Health workers call for salary increase

By DELIA BAGNI and JOEL CAPULONG
www.nordis.net

BAGUIO CITY — Despite being exhausted from their duties, nurses and other health workers of Baguio General Hospital staged a protest action to commemorate the National Health Workers’ Day and International Nurses’ Day on May 7, 2015.

PROTEST. Health workers protest at the entrance of BGH. Ruth Thelma Tingda, leader of the Alliance of Health Workers, urged government to adopt their proposal that would accomodate the almost half-million jobless health workers as part of the commemoration of the national health workers day. Photo by Arthur L. Allad-iw
PROTEST. Health workers protest at the entrance of BGH. Ruth Thelma Tingda, leader of the Alliance of Health Workers, urged government to adopt their proposal that would accomodate the almost half-million jobless health workers as part of the commemoration of the national health workers day. Photo by Arthur L. Allad-iw
May 7 was officially declared as National Health Workers’ Day as mandated in Republic Act 10069. This is also the 31st anniversary of the Alliance of Health Workers, an alliance that has been in the forefront of the struggle for the demand of the economic and democratic rights of the health workers in the Philippines.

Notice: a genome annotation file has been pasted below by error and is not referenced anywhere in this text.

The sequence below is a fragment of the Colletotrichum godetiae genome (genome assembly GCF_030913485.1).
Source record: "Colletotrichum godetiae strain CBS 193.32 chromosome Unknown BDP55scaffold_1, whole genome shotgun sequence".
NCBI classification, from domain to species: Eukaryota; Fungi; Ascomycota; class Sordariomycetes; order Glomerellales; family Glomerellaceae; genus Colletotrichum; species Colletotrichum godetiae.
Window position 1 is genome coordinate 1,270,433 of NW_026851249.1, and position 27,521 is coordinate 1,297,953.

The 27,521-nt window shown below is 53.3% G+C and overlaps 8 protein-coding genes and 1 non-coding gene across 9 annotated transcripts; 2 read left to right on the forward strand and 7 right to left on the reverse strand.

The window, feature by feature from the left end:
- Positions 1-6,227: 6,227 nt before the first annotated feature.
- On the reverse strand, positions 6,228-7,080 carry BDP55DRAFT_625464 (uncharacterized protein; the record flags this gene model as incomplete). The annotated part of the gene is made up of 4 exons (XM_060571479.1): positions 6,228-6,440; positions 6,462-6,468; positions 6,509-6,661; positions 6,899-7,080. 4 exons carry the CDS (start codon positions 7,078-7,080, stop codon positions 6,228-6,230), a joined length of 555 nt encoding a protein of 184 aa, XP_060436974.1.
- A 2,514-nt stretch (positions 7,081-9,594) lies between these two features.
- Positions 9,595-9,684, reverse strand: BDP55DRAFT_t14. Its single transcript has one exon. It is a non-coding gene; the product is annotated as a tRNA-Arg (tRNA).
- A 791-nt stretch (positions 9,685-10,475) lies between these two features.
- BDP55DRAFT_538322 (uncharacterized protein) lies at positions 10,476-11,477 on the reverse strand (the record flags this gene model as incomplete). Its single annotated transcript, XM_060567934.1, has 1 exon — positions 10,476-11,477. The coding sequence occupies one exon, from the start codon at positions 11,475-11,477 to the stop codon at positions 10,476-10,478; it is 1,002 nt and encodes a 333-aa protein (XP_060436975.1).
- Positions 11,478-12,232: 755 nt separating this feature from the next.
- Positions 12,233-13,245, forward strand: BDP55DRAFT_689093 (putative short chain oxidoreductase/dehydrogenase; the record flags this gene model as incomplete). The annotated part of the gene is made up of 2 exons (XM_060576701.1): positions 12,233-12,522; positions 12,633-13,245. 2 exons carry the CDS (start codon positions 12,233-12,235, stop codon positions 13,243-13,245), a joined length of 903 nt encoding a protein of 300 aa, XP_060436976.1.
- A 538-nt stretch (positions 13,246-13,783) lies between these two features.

In the city of Baguio, the health workers staged a protest action to demand the Aquino government to implement the Magna Carta of Health Workers providing them just wages to live decently and to promote better working conditions.

Theresa Narreto of AHW added that on May 7, which is in observance of the National Health Workers Day as mandated by RA 10069 as well as the day of Nurses, health workers call to stop the contractualization scheme and oppose the plan to privatize BGHM, Philippine Orthopedic Center and other public hospitals nationwide, and to support the call for the approval of P16,000 National monthly minimum wage to cover their basic needs.
Low salaries

The salaries of nurses and other health workers in the public sector under the Salary Standardization Law (SSL) 3 cannot even provide the basic needs of their family members.

According to Alliance of Health Workers – Baguio-Benguet Chapter Coordinator Marc Mendiola, under the SSL 3, a salary grade 11 nurse receives P18,000 monthly and P9,000 for an employee occupying salary grade 1 position in the National Capital Region and other 1st class cities while salary grade 1 employees in lower class municipalities receive lower than P9,000.

The independent think-tank Ibon Foundation on other the hand indicated that the family living wage as of August 2014 must be P1,086 per day or P32,580 per month.

Nursing law of 2002

It’s been thirteen years since the enactment of the law which mandates that all nurses in the government should be compensated a minimum of P25,000 per month.